‘Queen of the Ocean’: 50-year-old great white shark seen off Canada coast

Liam James
·2-min read
Nukumi, a great white weighing more than 1.5 tonnes was found off Canada's Atlantic coast (Ocearch)
Nukumi, a great white weighing more than 1.5 tonnes was found off Canada's Atlantic coast (Ocearch)

Researchers working off Canada's Atlantic coast found an enormous great white shark weighing more than 1.5 tonnes and measuring over 17 feet in length.

The extraordinary female - dubbed "Queen of the Ocean" - was captured and tagged by scientists from Ocearch, who are currently conducting research on sharks and other large marine animals off the coast of Nova Scotia.

Scientists said they named the shark "Nukumi", pronounced noo-goo-mee, after a legendary grandmother figure of the local Native American Mi'kmaq people.

Chris Fischer, who is leading the Nova Scotia expedition, estimated that Nukumi was aged around 50 years old and has birthed up to 100 offspring.

Scientists say Nukumi will provide heaps of new data due to her sizeOcearch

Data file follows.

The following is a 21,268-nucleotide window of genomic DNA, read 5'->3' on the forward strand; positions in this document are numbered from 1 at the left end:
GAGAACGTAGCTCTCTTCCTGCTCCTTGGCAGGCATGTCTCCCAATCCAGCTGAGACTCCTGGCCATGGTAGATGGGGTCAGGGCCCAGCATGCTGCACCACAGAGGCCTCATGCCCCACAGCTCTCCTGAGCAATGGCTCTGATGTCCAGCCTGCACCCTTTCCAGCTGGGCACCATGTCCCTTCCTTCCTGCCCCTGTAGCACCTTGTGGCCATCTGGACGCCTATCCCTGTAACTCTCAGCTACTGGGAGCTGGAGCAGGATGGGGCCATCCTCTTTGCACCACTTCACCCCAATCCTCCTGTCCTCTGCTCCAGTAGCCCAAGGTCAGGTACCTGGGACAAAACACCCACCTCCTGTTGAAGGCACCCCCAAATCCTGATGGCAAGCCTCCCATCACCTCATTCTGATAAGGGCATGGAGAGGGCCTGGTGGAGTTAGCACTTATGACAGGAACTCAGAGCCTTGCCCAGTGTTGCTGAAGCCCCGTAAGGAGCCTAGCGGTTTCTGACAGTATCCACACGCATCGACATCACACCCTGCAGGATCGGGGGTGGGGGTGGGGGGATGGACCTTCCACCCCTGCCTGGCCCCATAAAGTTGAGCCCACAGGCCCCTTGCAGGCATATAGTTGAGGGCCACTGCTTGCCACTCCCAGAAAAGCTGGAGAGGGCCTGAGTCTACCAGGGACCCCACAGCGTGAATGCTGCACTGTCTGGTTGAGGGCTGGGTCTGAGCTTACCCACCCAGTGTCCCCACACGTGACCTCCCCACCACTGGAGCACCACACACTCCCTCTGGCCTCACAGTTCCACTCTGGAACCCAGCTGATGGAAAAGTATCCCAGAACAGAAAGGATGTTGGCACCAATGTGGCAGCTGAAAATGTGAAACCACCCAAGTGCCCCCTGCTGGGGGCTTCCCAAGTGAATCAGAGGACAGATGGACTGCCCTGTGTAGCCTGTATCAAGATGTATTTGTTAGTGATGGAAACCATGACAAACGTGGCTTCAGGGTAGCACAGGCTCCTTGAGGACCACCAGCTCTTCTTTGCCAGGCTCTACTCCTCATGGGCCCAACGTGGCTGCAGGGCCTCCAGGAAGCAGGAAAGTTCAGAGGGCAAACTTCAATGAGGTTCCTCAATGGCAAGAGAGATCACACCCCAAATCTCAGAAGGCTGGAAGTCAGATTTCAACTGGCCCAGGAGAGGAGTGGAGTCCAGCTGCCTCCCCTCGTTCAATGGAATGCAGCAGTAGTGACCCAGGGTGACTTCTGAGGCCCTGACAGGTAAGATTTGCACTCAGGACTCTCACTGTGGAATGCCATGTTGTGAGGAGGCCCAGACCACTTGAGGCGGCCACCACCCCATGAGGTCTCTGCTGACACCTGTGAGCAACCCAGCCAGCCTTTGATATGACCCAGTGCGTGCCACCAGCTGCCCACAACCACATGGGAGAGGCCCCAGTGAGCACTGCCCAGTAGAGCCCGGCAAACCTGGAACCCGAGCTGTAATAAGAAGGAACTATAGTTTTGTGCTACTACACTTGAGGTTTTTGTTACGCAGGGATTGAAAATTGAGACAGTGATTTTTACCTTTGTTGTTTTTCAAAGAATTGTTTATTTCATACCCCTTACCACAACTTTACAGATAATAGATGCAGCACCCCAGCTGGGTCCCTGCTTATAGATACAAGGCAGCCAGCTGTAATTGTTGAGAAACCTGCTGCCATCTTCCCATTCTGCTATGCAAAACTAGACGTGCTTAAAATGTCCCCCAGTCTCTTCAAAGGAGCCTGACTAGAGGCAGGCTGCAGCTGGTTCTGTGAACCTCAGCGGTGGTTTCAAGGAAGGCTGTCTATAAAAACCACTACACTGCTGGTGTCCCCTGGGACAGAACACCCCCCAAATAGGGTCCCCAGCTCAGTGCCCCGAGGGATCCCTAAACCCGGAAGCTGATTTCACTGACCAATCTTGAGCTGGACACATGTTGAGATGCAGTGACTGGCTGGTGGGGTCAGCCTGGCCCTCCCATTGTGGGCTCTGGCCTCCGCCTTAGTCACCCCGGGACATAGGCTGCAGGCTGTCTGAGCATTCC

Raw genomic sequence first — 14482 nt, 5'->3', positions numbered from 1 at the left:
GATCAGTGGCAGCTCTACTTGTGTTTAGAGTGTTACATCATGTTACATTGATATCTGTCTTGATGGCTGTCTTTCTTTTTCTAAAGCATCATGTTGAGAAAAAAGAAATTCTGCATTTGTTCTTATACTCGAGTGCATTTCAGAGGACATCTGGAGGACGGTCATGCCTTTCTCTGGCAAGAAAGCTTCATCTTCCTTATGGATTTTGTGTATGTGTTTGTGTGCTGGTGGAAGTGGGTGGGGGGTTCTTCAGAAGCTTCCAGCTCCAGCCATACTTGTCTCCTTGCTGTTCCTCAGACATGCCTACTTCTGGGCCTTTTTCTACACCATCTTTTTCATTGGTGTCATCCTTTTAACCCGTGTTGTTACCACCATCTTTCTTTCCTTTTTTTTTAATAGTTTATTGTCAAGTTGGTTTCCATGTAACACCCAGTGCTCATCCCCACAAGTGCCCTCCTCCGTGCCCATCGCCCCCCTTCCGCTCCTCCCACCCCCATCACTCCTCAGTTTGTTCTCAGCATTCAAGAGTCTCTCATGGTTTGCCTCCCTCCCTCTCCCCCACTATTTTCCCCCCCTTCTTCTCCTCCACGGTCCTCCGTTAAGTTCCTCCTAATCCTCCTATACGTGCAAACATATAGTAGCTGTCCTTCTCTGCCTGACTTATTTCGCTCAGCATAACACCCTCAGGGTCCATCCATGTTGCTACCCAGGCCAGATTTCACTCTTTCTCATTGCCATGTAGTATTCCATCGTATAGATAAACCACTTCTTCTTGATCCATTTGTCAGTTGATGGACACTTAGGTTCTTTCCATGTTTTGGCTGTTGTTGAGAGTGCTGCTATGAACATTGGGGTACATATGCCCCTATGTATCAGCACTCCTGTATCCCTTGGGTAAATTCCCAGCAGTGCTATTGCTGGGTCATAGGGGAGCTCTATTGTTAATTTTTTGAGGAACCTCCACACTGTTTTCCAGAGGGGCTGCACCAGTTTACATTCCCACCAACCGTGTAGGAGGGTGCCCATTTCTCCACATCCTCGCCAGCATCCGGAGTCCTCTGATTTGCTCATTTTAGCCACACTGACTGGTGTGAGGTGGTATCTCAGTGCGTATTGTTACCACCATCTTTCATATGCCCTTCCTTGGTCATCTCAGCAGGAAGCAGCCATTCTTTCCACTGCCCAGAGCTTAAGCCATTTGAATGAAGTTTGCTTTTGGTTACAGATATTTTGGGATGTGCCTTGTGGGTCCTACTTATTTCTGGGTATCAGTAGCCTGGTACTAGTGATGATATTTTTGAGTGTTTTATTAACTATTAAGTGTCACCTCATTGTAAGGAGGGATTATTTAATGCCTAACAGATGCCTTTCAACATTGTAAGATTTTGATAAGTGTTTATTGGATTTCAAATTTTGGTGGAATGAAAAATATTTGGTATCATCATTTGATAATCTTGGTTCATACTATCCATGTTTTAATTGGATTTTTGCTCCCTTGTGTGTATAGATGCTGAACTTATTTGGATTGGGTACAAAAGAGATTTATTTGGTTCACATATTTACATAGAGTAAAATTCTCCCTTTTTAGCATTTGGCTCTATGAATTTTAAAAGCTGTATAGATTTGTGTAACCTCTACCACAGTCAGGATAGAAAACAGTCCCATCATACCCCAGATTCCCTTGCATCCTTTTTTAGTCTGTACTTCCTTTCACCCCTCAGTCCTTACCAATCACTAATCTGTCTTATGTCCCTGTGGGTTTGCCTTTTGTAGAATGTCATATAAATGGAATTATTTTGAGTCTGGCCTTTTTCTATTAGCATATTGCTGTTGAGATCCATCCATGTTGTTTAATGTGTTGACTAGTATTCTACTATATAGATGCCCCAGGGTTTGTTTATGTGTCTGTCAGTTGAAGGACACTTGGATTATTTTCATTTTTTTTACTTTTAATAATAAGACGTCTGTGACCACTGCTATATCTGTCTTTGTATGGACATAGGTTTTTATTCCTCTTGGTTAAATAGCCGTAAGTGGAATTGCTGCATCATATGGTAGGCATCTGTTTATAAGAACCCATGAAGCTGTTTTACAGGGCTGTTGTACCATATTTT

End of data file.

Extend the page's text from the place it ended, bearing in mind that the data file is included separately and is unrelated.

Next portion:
Scientists say Nukumi will provide heaps of new data due to her sizeOcearch

Mr Fischer introduced Nukumi: "Queen of the ocean, matriarch of the sea, balance-keeper of the future," adding she was very likely a grandmother.

"Really humbling to stand next to a large animal like that," he continued.

"When you look at all the healed-over scars, blotches on her skin, you're really looking at the story of her life and it makes you feel really insignificant."

Ocearch have conducted several expeditions off the coast of North America since 2018 in order to collect data on whales, sharks and other large marine creatures.

In their mission statement, Ocearch say their aim is to “accelerate the ocean’s return to abundance” by the pursuit of data.

Nukumi has earned some battle scars in her many decades under the seaOcearch
Nukumi has earned some battle scars in her many decades under the seaOcearch

Nukumi's discovery will lead to a "whole new data-set" as scientists simply do not have much information on sharks of this size, Mr Fischer said in a later blog post.

“With the new data we've collected, this matriarch will share her wisdom with us for years to come,” Ocearch wrote in a Facebook post.

The great white shark is the world’s largest known predatory fish, according to the World Wildlife Federation (WWF). Despite being one of the ocean’ s most capable predators, the WWF lists the great white as a vulnerable species which is decreasing in numbers.

The largest great white shark ever recorded, nicknamed “Deep Blue”, weighed over 2 tonnes and measured around 20 feet from head to tail. The last known sighting of Deep Blue was in 2019 by divers off the coast of Hawaii.

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